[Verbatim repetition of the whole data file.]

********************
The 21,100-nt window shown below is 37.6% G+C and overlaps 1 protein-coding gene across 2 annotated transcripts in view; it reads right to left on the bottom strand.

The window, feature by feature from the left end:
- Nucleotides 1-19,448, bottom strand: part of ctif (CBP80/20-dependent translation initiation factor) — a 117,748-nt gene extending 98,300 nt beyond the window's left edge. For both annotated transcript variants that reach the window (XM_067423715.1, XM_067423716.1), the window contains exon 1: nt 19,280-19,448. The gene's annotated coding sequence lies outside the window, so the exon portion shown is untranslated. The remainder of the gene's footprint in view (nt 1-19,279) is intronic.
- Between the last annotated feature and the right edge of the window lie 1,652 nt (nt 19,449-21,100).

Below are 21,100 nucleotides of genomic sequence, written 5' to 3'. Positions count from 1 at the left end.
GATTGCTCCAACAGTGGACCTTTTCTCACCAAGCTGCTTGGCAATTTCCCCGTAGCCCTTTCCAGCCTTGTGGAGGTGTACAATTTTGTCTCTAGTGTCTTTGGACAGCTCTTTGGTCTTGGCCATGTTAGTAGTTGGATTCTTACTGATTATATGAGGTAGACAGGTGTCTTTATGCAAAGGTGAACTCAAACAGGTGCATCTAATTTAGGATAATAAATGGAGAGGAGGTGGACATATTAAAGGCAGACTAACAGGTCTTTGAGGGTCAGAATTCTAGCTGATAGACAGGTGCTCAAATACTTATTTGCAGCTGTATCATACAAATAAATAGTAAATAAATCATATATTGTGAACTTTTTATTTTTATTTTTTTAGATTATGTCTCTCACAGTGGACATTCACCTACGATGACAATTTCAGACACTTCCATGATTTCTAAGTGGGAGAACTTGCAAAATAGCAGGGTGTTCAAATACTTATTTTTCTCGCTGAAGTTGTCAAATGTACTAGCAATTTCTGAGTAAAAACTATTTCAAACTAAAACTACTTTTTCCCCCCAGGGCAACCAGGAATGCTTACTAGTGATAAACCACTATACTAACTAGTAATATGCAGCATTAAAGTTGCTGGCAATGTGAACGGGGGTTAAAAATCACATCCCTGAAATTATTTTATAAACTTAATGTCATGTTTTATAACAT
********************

The 21,100-nt window shown below is 37.6% G+C and overlaps 1 protein-coding gene across 2 annotated transcripts in view; it reads right to left on the bottom strand.

The window, feature by feature from the left end:
- Nucleotides 1-19,448, bottom strand: part of ctif (CBP80/20-dependent translation initiation factor) — a 117,748-nt gene extending 98,300 nt beyond the window's left edge. For both annotated transcript variants that reach the window (XM_067423715.1, XM_067423716.1), the window contains exon 1: nt 19,280-19,448. The gene's annotated coding sequence lies outside the window, so the exon portion shown is untranslated. The remainder of the gene's footprint in view (nt 1-19,279) is intronic.
- Between the last annotated feature and the right edge of the window lie 1,652 nt (nt 19,449-21,100).

Below are 21,100 nucleotides of genomic sequence, written 5' to 3'. Positions count from 1 at the left end.
GATTGCTCCAACAGTGGACCTTTTCTCACCAAGCTGCTTGGCAATTTCCCCGTAGCCCTTTCCAGCCTTGTGGAGGTGTACAATTTTGTCTCTAGTGTCTTTGGACAGCTCTTTGGTCTTGGCCATGTTAGTAGTTGGATTCTTACTGATTATATGAGGTAGACAGGTGTCTTTATGCAAAGGTGAACTCAAACAGGTGCATCTAATTTAGGATAATAAATGGAGAGGAGGTGGACATATTAAAGGCAGACTAACAGGTCTTTGAGGGTCAGAATTCTAGCTGATAGACAGGTGCTCAAATACTTATTTGCAGCTGTATCATACAAATAAATAGTAAATAAATCATATATTGTGAACTTTTTATTTTTATTTTTTTAGATTATGTCTCTCACAGTGGACATTCACCTACGATGACAATTTCAGACACTTCCATGATTTCTAAGTGGGAGAACTTGCAAAATAGCAGGGTGTTCAAATACTTATTTTTCTCGCTGAAGTTGTCAAATGTACTAGCAATTTCTGAGTAAAAACTATTTCAAACTAAAACTACTTTTTCCCCCCAGGGCAACCAGGAATGCTTACTAGTGATAAACCACTATACTAACTAGTAATATGCAGCATTAAAGTTGCTGGCAATGTGAACGGGGGTTAAAAATCACATCCCTGAAATTATTTTATAAACTTAATGTCATGTTTTATAACAT